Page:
One of the most popular row crops (next to onions) happens to be potatoes. Some of our neighbors grew acres and acres of them. One year, as a fundraising project for our senior class, we went and picked up all the “cull” potatoes from their field and sold them for something like a $1 per bag by going door to door in our small town. That was not the most fun any 17-year-old ever had.

I also just happened to grow up in the same valley where one famous potato company started and continues today, known as Ore-Ida.

If you’ve ever stood in the freezer section at your grocery store and looked at the selection of frozen tater tots, French fries, or hash browns, you’ve probably seen Ore-Ida potatoes with their trademark red bag and distinctive logo.

Ore-Ida is  currently produced and distributed by the H.J. Heinz Company, now part of Kraft Heinz. The primary production facility for Ore-Ida is located in the community of Ontario, Oregon, that sits right on the border between Oregon and Idaho. The company once employed more than 1,000 people, but today has around 600 employees.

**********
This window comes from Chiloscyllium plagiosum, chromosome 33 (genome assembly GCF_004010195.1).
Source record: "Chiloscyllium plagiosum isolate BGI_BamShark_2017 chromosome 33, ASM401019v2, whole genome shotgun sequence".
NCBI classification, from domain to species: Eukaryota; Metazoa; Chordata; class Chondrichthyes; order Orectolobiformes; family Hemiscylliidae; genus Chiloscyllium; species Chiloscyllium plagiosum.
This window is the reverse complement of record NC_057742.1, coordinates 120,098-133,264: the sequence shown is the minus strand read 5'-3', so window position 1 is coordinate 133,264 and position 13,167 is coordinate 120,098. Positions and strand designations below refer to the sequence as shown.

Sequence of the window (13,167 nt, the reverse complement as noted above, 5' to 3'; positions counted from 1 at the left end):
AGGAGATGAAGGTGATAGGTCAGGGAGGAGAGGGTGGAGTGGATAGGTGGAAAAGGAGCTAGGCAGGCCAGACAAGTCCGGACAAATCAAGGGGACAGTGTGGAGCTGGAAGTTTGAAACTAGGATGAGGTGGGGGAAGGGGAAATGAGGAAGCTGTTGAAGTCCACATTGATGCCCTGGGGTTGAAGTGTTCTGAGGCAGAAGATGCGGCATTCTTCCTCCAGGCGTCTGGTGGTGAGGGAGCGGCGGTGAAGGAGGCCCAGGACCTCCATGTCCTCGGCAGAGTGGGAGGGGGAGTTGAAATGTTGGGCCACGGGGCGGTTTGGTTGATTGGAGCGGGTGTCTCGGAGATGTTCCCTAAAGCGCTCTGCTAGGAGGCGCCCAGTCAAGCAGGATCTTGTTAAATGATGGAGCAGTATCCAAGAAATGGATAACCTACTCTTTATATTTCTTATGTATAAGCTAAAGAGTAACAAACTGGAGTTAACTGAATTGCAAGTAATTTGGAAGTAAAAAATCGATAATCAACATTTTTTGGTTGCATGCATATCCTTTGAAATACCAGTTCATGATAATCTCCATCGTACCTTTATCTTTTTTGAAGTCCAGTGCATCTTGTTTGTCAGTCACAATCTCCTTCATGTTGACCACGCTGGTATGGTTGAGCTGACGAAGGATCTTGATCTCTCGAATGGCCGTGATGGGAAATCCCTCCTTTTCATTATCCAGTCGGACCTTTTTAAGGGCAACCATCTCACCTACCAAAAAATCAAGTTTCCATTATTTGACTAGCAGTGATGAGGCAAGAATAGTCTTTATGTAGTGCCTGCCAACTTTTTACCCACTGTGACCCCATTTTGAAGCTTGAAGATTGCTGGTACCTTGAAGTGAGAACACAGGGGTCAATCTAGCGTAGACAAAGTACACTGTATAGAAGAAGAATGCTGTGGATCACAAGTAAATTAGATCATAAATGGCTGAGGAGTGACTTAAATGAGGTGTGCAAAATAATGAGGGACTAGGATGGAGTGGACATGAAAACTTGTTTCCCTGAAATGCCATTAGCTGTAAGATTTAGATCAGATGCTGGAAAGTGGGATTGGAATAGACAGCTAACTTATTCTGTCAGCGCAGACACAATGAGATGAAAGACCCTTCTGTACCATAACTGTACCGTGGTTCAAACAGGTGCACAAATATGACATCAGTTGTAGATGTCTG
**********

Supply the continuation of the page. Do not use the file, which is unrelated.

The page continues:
Back in the mid-1930s, entrepreneurs and brothers F. Nephi Grigg and Golden Grigg began growing sweet corn in eastern Oregon. Their first company, Grigg Brothers, became one of the largest distributors of sweet corn in the United States. 

Then, in 1949, with financial backing from their brother-in-law Otis Williams, the brothers rented a frozen food plant located in Ontario, at the border with Idaho, and converted it into a potato-processing facility. The three men purchased the facility in the early 1950s. In 1952, Oregon Frozen Foods Company was founded. 

Initially, the company produced and sold frozen corn and French fries. In 1953, Tater Tots were invented and patented by Ore-Ida. The tots were made from seasoned slivers of potatoes left over from the French fry production. (Oddly enough, Tater Tots are the brand’s most popular product).